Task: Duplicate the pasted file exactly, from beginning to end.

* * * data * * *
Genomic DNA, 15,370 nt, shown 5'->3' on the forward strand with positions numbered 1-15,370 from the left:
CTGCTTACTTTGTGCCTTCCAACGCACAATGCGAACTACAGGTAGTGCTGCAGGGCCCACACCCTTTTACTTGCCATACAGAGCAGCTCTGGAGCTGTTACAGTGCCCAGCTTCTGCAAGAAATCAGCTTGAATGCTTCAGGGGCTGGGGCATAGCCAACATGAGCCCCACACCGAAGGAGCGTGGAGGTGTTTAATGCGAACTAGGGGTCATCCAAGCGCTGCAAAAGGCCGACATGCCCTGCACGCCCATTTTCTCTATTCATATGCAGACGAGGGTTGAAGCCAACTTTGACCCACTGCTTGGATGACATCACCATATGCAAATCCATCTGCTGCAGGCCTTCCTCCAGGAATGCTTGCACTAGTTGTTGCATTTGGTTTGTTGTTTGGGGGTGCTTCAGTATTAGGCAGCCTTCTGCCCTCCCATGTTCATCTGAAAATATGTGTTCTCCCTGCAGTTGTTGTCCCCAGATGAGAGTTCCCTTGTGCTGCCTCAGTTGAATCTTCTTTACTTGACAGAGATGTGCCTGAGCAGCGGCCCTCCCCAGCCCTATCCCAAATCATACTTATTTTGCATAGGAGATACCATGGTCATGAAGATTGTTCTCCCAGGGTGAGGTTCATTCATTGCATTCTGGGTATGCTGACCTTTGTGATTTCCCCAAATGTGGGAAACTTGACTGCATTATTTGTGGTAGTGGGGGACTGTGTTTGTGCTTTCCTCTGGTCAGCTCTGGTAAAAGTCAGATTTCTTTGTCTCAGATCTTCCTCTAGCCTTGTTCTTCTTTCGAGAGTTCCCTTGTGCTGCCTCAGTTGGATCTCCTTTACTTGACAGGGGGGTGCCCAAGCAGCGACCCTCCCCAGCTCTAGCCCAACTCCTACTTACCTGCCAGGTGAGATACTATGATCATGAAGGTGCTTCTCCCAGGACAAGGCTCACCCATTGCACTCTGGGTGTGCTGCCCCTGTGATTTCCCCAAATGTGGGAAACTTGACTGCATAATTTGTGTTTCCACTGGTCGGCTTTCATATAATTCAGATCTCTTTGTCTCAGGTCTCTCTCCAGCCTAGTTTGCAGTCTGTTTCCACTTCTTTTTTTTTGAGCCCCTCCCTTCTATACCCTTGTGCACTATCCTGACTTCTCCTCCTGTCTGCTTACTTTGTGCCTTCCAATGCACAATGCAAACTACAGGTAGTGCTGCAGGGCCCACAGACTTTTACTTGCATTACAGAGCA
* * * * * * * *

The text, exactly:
Genomic DNA, 15,370 nt, shown 5'->3' on the forward strand with positions numbered 1-15,370 from the left:
CTGCTTACTTTGTGCCTTCCAACGCACAATGCGAACTACAGGTAGTGCTGCAGGGCCCACACCCTTTTACTTGCCATACAGAGCAGCTCTGGAGCTGTTACAGTGCCCAGCTTCTGCAAGAAATCAGCTTGAATGCTTCAGGGGCTGGGGCATAGCCAACATGAGCCCCACACCGAAGGAGCGTGGAGGTGTTTAATGCGAACTAGGGGTCATCCAAGCGCTGCAAAAGGCCGACATGCCCTGCACGCCCATTTTCTCTATTCATATGCAGACGAGGGTTGAAGCCAACTTTGACCCACTGCTTGGATGACATCACCATATGCAAATCCATCTGCTGCAGGCCTTCCTCCAGGAATGCTTGCACTAGTTGTTGCATTTGGTTTGTTGTTTGGGGGTGCTTCAGTATTAGGCAGCCTTCTGCCCTCCCATGTTCATCTGAAAATATGTGTTCTCCCTGCAGTTGTTGTCCCCAGATGAGAGTTCCCTTGTGCTGCCTCAGTTGAATCTTCTTTACTTGACAGAGATGTGCCTGAGCAGCGGCCCTCCCCAGCCCTATCCCAAATCATACTTATTTTGCATAGGAGATACCATGGTCATGAAGATTGTTCTCCCAGGGTGAGGTTCATTCATTGCATTCTGGGTATGCTGACCTTTGTGATTTCCCCAAATGTGGGAAACTTGACTGCATTATTTGTGGTAGTGGGGGACTGTGTTTGTGCTTTCCTCTGGTCAGCTCTGGTAAAAGTCAGATTTCTTTGTCTCAGATCTTCCTCTAGCCTTGTTCTTCTTTCGAGAGTTCCCTTGTGCTGCCTCAGTTGGATCTCCTTTACTTGACAGGGGGGTGCCCAAGCAGCGACCCTCCCCAGCTCTAGCCCAACTCCTACTTACCTGCCAGGTGAGATACTATGATCATGAAGGTGCTTCTCCCAGGACAAGGCTCACCCATTGCACTCTGGGTGTGCTGCCCCTGTGATTTCCCCAAATGTGGGAAACTTGACTGCATAATTTGTGTTTCCACTGGTCGGCTTTCATATAATTCAGATCTCTTTGTCTCAGGTCTCTCTCCAGCCTAGTTTGCAGTCTGTTTCCACTTCTTTTTTTTTGAGCCCCTCCCTTCTATACCCTTGTGCACTATCCTGACTTCTCCTCCTGTCTGCTTACTTTGTGCCTTCCAATGCACAATGCAAACTACAGGTAGTGCTGCAGGGCCCACAGACTTTTACTTGCATTACAGAGCA